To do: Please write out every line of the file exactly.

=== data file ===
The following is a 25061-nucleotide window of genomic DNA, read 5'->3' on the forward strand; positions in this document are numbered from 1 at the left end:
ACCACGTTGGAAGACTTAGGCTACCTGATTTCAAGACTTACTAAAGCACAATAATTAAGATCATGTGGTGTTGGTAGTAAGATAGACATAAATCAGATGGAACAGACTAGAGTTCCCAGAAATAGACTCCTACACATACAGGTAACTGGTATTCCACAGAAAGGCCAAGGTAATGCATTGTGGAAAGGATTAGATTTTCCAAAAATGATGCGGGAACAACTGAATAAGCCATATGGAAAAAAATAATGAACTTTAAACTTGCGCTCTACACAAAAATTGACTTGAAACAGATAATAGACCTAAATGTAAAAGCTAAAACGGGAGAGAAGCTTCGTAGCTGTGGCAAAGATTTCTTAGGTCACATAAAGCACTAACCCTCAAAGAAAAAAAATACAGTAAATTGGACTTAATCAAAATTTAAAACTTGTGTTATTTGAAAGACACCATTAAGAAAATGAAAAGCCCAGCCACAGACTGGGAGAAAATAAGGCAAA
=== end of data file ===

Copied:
The following is a 25061-nucleotide window of genomic DNA, read 5'->3' on the forward strand; positions in this document are numbered from 1 at the left end:
ACCACGTTGGAAGACTTAGGCTACCTGATTTCAAGACTTACTAAAGCACAATAATTAAGATCATGTGGTGTTGGTAGTAAGATAGACATAAATCAGATGGAACAGACTAGAGTTCCCAGAAATAGACTCCTACACATACAGGTAACTGGTATTCCACAGAAAGGCCAAGGTAATGCATTGTGGAAAGGATTAGATTTTCCAAAAATGATGCGGGAACAACTGAATAAGCCATATGGAAAAAAATAATGAACTTTAAACTTGCGCTCTACACAAAAATTGACTTGAAACAGATAATAGACCTAAATGTAAAAGCTAAAACGGGAGAGAAGCTTCGTAGCTGTGGCAAAGATTTCTTAGGTCACATAAAGCACTAACCCTCAAAGAAAAAAAATACAGTAAATTGGACTTAATCAAAATTTAAAACTTGTGTTATTTGAAAGACACCATTAAGAAAATGAAAAGCCCAGCCACAGACTGGGAGAAAATAAGGCAAA